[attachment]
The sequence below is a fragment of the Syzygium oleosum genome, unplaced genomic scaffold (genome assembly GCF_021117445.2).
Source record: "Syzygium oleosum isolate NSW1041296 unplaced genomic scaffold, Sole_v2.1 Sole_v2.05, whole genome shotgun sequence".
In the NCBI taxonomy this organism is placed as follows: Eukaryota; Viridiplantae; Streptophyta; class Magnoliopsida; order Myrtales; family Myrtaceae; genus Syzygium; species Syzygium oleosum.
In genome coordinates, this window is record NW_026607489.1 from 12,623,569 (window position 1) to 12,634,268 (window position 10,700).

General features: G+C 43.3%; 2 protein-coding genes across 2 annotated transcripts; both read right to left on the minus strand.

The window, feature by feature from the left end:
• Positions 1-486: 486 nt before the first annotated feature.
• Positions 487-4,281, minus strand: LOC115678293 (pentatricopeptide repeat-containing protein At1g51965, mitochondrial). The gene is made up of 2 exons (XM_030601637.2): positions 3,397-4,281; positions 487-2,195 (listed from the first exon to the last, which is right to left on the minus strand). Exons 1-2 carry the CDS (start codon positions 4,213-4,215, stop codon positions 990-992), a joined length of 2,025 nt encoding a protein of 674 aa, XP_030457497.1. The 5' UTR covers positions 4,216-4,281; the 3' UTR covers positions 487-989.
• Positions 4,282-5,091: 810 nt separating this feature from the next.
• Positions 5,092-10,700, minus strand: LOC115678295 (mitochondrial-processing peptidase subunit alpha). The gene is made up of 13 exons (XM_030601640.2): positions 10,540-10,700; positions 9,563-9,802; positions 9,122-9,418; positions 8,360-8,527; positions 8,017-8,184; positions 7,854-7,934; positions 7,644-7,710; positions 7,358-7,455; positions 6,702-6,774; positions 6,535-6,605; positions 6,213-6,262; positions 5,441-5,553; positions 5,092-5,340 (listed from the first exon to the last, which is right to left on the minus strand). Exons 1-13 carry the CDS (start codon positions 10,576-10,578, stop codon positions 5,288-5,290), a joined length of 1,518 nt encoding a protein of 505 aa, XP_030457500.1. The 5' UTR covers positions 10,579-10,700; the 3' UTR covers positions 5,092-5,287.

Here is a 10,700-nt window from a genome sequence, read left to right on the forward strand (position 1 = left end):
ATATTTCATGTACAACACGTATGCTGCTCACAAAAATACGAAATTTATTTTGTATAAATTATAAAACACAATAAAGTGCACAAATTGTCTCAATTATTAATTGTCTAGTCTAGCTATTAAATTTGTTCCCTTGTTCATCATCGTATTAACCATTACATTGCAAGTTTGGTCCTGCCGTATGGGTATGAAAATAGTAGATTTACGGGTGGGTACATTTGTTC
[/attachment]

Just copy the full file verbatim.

The sequence below is a fragment of the Syzygium oleosum genome, unplaced genomic scaffold (genome assembly GCF_021117445.2).
Source record: "Syzygium oleosum isolate NSW1041296 unplaced genomic scaffold, Sole_v2.1 Sole_v2.05, whole genome shotgun sequence".
In the NCBI taxonomy this organism is placed as follows: Eukaryota; Viridiplantae; Streptophyta; class Magnoliopsida; order Myrtales; family Myrtaceae; genus Syzygium; species Syzygium oleosum.
In genome coordinates, this window is record NW_026607489.1 from 12,623,569 (window position 1) to 12,634,268 (window position 10,700).

General features: G+C 43.3%; 2 protein-coding genes across 2 annotated transcripts; both read right to left on the minus strand.

The window, feature by feature from the left end:
• Positions 1-486: 486 nt before the first annotated feature.
• Positions 487-4,281, minus strand: LOC115678293 (pentatricopeptide repeat-containing protein At1g51965, mitochondrial). The gene is made up of 2 exons (XM_030601637.2): positions 3,397-4,281; positions 487-2,195 (listed from the first exon to the last, which is right to left on the minus strand). Exons 1-2 carry the CDS (start codon positions 4,213-4,215, stop codon positions 990-992), a joined length of 2,025 nt encoding a protein of 674 aa, XP_030457497.1. The 5' UTR covers positions 4,216-4,281; the 3' UTR covers positions 487-989.
• Positions 4,282-5,091: 810 nt separating this feature from the next.
• Positions 5,092-10,700, minus strand: LOC115678295 (mitochondrial-processing peptidase subunit alpha). The gene is made up of 13 exons (XM_030601640.2): positions 10,540-10,700; positions 9,563-9,802; positions 9,122-9,418; positions 8,360-8,527; positions 8,017-8,184; positions 7,854-7,934; positions 7,644-7,710; positions 7,358-7,455; positions 6,702-6,774; positions 6,535-6,605; positions 6,213-6,262; positions 5,441-5,553; positions 5,092-5,340 (listed from the first exon to the last, which is right to left on the minus strand). Exons 1-13 carry the CDS (start codon positions 10,576-10,578, stop codon positions 5,288-5,290), a joined length of 1,518 nt encoding a protein of 505 aa, XP_030457500.1. The 5' UTR covers positions 10,579-10,700; the 3' UTR covers positions 5,092-5,287.

Here is a 10,700-nt window from a genome sequence, read left to right on the forward strand (position 1 = left end):
ATATTTCATGTACAACACGTATGCTGCTCACAAAAATACGAAATTTATTTTGTATAAATTATAAAACACAATAAAGTGCACAAATTGTCTCAATTATTAATTGTCTAGTCTAGCTATTAAATTTGTTCCCTTGTTCATCATCGTATTAACCATTACATTGCAAGTTTGGTCCTGCCGTATGGGTATGAAAATAGTAGATTTACGGGTGGGTACATTTGTTC